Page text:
Bevin-acheson Tales on Middle East Still Leave Many Differences Unsolved. London Says
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Bevin-acheson Tales on Middle East Still Leave Many Differences Unsolved. London Says

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Considerable differences exist between British and United States policies in the Middle East and remain to be ironed out, even after the talks in Washington this week between Ernest Bevin, British Foreign Secretary, and Dean Acheson, United States Secretary of State, it was learned here today.

For more than three months, London has been completely in the dark about future United States intentions in the Middle East. Following the visit to London last April by George C. McGhee, U.S. Assistant Secretary of State for Near Eastern and African Affairs, it was decided by the Foreign Office and the State Department that they would work closely together in the execution of the so-called “McGhee Plan,” which provides for economic and industrial assistance to the countries of the Middle East. It was then that the British appointed Sir Desmond Morton as their representative in implementing the “McGhee Plan.”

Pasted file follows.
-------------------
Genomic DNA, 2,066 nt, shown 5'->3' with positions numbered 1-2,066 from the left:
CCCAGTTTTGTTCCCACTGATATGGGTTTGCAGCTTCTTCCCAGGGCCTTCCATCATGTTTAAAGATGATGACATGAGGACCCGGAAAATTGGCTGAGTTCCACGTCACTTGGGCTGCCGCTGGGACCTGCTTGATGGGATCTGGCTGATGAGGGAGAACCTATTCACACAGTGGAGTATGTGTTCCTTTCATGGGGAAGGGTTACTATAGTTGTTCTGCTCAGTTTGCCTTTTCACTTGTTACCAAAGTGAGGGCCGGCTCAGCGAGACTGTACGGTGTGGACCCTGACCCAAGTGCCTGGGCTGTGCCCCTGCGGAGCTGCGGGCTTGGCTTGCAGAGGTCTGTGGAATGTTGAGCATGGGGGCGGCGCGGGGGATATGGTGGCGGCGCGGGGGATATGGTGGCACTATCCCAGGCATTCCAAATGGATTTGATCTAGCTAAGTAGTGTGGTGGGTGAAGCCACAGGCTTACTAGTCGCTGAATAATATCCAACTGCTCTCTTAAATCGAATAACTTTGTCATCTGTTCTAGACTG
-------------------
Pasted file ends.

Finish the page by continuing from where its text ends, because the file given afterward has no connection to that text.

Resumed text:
For reasons which have remained a complete mystery to the British Foreign Office, virtually nothing was heard of the plan thereafter or of Washington’s intentions, except vague reports that the U.S. Government had decided to water down the McGhee proposals. Neither at Lausanne–site of the United Nations Conciliation Commission on Palestine negotiations with Israel and the Arab nations–nor at London did United States officials reveal their policy.

One difficulty now recognized here was the inability of President Truman to find a suitable man to head a survey mission to the Middle East, as provided for in the “McGhee Plan.” The President first offered the post to Gen. Lucius D. Clay, former U.S. Military Governor in Germany, who declined, and then to Philip D. Read, board chairman of the General Electric Co., who also refused it. When the appointment was announced of Gordon Clapp, chairman of the Tennessee Valley Authority, the British were still totally in the dark over precisely what the Americans wanted from the survey mission.

The British claim that they have, meanwhile, considerably clarified their own position. Although the British Foreign Office denied a press report of a drastic change in British policy in the Middle East, a check today by the Jewish Telegraphic Agency at that Ministry revealed that the denial was made by a comparatively Junior official, who was unacquainted with the new course decided upon at the top level.

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